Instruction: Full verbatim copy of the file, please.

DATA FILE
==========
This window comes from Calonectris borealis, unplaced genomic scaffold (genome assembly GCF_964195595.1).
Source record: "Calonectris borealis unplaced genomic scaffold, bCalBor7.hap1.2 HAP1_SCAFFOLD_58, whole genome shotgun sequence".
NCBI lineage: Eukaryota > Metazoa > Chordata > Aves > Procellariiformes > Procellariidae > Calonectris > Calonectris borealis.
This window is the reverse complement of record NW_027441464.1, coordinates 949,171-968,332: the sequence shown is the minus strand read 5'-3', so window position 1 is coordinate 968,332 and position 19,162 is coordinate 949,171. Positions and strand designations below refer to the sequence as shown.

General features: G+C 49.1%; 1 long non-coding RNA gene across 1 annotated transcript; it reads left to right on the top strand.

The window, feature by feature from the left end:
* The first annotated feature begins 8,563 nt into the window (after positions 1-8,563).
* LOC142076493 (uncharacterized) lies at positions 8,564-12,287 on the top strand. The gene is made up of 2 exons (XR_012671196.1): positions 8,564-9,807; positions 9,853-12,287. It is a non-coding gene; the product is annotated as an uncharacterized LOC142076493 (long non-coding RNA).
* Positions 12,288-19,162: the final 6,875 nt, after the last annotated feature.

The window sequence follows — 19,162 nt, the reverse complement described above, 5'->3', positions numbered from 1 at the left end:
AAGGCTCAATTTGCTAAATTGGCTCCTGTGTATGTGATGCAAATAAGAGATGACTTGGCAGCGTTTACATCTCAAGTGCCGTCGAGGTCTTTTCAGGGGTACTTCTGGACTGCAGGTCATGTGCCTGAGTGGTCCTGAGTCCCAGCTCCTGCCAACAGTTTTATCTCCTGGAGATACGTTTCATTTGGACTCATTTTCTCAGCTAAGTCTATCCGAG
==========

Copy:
This window comes from Calonectris borealis, unplaced genomic scaffold (genome assembly GCF_964195595.1).
Source record: "Calonectris borealis unplaced genomic scaffold, bCalBor7.hap1.2 HAP1_SCAFFOLD_58, whole genome shotgun sequence".
NCBI lineage: Eukaryota > Metazoa > Chordata > Aves > Procellariiformes > Procellariidae > Calonectris > Calonectris borealis.
This window is the reverse complement of record NW_027441464.1, coordinates 949,171-968,332: the sequence shown is the minus strand read 5'-3', so window position 1 is coordinate 968,332 and position 19,162 is coordinate 949,171. Positions and strand designations below refer to the sequence as shown.

General features: G+C 49.1%; 1 long non-coding RNA gene across 1 annotated transcript; it reads left to right on the top strand.

The window, feature by feature from the left end:
* The first annotated feature begins 8,563 nt into the window (after positions 1-8,563).
* LOC142076493 (uncharacterized) lies at positions 8,564-12,287 on the top strand. The gene is made up of 2 exons (XR_012671196.1): positions 8,564-9,807; positions 9,853-12,287. It is a non-coding gene; the product is annotated as an uncharacterized LOC142076493 (long non-coding RNA).
* Positions 12,288-19,162: the final 6,875 nt, after the last annotated feature.

The window sequence follows — 19,162 nt, the reverse complement described above, 5'->3', positions numbered from 1 at the left end:
AAGGCTCAATTTGCTAAATTGGCTCCTGTGTATGTGATGCAAATAAGAGATGACTTGGCAGCGTTTACATCTCAAGTGCCGTCGAGGTCTTTTCAGGGGTACTTCTGGACTGCAGGTCATGTGCCTGAGTGGTCCTGAGTCCCAGCTCCTGCCAACAGTTTTATCTCCTGGAGATACGTTTCATTTGGACTCATTTTCTCAGCTAAGTCTATCCGAG